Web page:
Upholding normative expectations is a key function of law. This insight indicates that law have a conservative dna. But law transforms too. A key characteristic of world society in its manifold local, national and transnational contexts is the sustained demand for legal norms in the attempt to stabilize but also expand and transform all sorts of social processes. The legal institutions of competition, contract, corporation and property are - among many others - key examples of this. On this backdrop, elements of a concept of transformative law is outlined relying on an epistemological understanding of law as form-giving. It is through form-giving that law constitutes a social phenomenon as a legal institution and it is form-giving which gives law a strategically central position in society. This argument is unfolded through a genealogy of imaginaries of law through a distinction between four historically dominant types of law: ‘Law as purpose’; ‘law as a tool’; ‘law as an obstacle’; and ‘law as reflexivity-initiation’. Finally, the extent to which transformative law can act as an alternative to these four types of law is reflected upon emphasizing that the potentiality of transformative law can be boiled down to a question of time as it is in the tension between ex ante and ex post law the crux of transformative law lies.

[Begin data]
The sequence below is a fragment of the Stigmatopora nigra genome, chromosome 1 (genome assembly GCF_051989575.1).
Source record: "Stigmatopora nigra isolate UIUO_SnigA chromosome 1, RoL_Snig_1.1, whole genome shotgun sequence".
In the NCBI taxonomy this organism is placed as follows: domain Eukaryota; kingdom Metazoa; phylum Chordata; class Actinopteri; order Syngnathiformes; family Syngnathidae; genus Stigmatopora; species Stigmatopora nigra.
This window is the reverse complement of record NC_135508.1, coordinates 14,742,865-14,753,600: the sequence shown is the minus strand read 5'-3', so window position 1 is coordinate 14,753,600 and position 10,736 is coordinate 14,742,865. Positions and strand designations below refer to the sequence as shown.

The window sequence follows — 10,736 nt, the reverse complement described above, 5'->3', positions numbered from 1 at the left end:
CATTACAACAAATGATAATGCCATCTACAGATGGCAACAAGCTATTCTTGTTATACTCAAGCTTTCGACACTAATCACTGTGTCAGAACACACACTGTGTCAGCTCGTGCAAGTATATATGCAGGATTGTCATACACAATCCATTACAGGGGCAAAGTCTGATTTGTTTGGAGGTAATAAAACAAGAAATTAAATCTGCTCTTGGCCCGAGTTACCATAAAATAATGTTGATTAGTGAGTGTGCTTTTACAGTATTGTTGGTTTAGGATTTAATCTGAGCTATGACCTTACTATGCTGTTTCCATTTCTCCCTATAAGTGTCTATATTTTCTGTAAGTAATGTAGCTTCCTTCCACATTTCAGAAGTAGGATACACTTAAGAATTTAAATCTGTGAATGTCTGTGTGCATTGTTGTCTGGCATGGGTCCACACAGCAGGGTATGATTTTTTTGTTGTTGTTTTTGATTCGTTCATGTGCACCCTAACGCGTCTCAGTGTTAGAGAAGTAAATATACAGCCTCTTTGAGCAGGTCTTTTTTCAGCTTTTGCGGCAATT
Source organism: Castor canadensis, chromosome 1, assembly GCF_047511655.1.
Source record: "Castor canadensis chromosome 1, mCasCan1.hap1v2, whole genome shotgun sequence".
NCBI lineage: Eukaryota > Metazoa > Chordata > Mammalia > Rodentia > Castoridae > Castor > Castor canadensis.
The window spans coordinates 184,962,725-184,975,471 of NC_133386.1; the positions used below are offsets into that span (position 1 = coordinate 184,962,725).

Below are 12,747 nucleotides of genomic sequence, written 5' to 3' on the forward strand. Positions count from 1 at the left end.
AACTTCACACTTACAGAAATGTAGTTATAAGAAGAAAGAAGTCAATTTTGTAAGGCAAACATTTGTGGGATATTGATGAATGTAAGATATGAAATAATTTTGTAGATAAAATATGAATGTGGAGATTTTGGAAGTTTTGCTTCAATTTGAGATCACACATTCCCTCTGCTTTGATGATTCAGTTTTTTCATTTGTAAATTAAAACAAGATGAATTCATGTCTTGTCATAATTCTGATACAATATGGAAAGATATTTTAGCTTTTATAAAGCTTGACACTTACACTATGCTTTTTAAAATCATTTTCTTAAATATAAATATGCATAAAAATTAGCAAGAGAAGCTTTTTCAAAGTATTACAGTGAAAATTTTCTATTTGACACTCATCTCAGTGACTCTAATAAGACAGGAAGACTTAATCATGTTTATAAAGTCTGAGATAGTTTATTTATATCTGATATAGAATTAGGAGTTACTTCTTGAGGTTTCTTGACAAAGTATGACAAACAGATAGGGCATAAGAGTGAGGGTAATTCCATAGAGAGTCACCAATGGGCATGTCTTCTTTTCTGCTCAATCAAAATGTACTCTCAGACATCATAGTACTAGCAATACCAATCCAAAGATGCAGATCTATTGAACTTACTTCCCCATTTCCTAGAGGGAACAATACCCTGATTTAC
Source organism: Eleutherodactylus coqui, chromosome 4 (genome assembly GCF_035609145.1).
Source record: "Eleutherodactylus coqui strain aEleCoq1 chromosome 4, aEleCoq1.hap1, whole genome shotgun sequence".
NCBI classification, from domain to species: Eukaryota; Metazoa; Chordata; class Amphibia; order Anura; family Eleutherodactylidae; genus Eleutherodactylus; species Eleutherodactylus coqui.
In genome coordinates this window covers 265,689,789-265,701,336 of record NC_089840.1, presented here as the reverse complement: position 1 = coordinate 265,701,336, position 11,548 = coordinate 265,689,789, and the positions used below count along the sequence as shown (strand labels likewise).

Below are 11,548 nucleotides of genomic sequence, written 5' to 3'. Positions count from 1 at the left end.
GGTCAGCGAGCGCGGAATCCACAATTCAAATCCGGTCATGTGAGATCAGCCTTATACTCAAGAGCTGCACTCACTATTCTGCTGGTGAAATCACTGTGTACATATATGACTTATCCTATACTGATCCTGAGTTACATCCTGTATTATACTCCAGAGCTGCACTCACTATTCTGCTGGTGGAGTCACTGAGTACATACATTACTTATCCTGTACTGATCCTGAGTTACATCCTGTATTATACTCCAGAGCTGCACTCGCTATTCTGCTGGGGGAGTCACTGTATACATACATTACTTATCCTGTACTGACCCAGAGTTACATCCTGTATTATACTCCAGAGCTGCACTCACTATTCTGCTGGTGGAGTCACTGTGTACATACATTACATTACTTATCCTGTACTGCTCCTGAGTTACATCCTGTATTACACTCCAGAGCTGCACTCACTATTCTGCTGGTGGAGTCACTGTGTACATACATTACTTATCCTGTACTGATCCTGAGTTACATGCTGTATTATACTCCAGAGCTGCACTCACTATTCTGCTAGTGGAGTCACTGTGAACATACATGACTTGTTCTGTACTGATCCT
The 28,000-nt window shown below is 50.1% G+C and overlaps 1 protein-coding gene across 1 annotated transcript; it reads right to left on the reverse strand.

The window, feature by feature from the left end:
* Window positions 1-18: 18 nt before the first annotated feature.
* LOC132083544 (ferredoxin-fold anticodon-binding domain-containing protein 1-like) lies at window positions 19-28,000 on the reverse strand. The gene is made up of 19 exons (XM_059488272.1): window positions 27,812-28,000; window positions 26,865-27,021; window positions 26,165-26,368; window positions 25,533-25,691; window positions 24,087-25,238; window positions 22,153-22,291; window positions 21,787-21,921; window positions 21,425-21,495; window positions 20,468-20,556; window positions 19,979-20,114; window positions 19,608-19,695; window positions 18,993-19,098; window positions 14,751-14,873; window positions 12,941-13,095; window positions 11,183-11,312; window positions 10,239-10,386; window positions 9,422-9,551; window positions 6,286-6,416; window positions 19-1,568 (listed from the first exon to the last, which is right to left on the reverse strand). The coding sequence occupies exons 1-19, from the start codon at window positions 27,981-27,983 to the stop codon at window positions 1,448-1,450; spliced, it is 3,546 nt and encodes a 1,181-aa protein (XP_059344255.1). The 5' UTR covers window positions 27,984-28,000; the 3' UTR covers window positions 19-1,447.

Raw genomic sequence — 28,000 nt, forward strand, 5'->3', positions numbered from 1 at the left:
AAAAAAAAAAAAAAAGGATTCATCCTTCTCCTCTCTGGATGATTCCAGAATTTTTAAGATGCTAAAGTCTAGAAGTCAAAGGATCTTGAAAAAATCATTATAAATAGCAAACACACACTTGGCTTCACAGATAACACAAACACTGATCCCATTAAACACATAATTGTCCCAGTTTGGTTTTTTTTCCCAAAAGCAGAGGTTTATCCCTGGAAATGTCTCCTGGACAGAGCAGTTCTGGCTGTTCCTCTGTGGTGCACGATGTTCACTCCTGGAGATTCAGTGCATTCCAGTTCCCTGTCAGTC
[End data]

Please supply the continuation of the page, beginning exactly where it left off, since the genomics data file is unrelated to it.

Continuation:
|Udgivet - 2022
|The Transformative Law of Political Economy in Europe: Mobilizing Legal Institutional Imagination - University of Amsterdam, Amsterdam, Holland
Varighed: 27 jan. 2022 → 28 jan. 2022
|The Transformative Law of Political Economy in Europe
|University of Amsterdam
|27/01/2022 → 28/01/2022